Auditor: California Isn’t Monitoring Homelessness Spending Or Its Effectiveness

( — A new audit of California’s spending on homelessness found that some state agencies failed to track the costs and outcomes of their programs, ABC News reported.

According to a report from the California State Auditor, the nine state agencies managed by Cal ICH (California Interagency Council on Homelessness) have together spent billions over the past five years on at least 30 state programs aimed at addressing California’s homeless problem.

The auditor reviewed five homeless programs and determined that two—the Homekey program from the Department of Housing and Community Development and the CalWORKs Housing Support Program from the Department of Social Services—appeared to be cost-effective.

For the other three programs, however, the cost-effectiveness was uncertain.

The auditor found that some agencies had no data on the outcomes or costs of their programs, despite the state providing additional funding in the past two years to keep data up-to-date.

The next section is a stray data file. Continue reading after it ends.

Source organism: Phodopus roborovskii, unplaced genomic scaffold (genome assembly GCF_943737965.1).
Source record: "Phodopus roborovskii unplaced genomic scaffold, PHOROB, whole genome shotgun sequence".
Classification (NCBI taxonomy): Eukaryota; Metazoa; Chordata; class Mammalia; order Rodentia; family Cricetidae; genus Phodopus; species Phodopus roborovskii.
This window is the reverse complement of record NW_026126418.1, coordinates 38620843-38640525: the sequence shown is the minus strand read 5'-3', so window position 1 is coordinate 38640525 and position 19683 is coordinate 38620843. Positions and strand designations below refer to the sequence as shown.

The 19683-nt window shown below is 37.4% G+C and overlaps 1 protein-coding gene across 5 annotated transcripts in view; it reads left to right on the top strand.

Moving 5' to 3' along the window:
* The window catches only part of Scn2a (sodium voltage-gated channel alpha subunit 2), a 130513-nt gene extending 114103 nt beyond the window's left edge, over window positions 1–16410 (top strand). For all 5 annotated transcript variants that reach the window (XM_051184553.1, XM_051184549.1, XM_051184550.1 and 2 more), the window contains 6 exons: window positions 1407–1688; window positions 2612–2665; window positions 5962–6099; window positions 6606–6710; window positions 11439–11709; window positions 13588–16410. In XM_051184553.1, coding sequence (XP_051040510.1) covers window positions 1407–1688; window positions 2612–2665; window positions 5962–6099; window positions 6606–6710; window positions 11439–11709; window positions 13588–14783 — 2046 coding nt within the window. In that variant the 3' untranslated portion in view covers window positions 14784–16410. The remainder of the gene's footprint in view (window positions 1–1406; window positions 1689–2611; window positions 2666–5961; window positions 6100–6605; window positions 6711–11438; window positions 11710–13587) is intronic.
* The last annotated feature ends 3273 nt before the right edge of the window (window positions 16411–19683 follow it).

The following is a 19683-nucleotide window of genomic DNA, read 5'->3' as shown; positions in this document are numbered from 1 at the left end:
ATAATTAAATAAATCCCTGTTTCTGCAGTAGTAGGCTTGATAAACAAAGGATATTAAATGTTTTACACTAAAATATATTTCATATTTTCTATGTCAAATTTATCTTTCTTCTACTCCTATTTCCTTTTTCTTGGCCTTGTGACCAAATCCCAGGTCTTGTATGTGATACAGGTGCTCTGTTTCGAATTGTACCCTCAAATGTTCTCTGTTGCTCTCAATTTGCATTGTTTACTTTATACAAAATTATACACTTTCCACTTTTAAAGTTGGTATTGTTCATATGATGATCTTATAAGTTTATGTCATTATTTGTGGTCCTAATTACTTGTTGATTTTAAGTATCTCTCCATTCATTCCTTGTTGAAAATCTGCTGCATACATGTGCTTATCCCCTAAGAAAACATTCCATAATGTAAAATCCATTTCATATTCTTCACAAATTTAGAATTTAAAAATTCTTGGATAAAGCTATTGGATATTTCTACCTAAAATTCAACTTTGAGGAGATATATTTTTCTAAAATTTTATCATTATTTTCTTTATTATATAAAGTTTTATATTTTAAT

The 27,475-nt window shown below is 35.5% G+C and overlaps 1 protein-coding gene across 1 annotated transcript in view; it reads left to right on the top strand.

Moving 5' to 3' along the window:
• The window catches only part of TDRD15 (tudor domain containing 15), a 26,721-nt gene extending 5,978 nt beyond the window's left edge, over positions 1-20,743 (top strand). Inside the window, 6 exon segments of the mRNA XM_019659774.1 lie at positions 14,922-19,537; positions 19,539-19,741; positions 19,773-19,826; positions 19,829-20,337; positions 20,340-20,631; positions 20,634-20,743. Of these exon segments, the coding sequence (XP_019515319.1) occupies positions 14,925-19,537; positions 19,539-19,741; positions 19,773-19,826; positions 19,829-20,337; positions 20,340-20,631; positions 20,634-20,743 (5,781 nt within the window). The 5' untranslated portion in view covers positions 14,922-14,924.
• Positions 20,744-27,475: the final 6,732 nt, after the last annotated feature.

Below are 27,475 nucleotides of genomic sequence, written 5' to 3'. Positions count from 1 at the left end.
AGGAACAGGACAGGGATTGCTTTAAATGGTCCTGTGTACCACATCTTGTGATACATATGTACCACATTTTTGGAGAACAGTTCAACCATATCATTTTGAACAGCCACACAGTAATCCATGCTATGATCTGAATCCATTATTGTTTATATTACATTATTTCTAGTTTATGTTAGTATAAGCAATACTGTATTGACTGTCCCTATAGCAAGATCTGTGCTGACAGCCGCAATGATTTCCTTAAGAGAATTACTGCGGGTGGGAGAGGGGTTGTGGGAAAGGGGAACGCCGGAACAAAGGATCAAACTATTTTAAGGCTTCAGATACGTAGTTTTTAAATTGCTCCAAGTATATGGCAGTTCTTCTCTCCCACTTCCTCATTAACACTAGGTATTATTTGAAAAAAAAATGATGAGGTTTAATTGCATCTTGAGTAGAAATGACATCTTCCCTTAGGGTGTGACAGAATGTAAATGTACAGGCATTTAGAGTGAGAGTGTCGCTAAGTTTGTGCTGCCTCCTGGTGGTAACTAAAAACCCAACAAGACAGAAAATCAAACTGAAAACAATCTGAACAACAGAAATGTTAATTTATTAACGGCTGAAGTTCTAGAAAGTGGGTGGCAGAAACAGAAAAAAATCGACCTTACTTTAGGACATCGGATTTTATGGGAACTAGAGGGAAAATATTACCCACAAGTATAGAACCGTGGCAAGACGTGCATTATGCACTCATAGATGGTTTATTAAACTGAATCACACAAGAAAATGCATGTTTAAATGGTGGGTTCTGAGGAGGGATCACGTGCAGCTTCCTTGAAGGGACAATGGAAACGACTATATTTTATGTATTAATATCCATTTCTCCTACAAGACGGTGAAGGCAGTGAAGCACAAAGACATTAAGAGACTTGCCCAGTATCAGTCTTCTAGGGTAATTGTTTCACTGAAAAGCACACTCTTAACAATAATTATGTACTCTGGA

According to the report, Cal ICH has failed to create a consistent plan that would ensure accountability and results from each program. The auditor said maintaining current information would allow the state to make “policy decisions on how to effectively reduce homelessness” based on the most recent data.

The auditor suggested in its report that the California legislature mandate data collection from state-run programs and for the state agencies to publicly report on the costs and outcomes of their homeless programs

Homelessness has been rising in California for the last decade. A 2023 report from the US Department of Housing and Urban Development (HUD) found that on any given night in the state, around 181,399 people are homeless.

California accounts for 28 percent of the country’s homeless, according to HUD.

In a statement to ABC News, Cal ICH said the report highlighted the state’s “significant progress” in addressing California’s homelessness in recent years. At the same time, the auditor’s report underscored the need to hold accountable the local governments that are “primarily responsible for implementing these programs and collecting data on the outcomes” the state needed to evaluate the effectiveness of each program.

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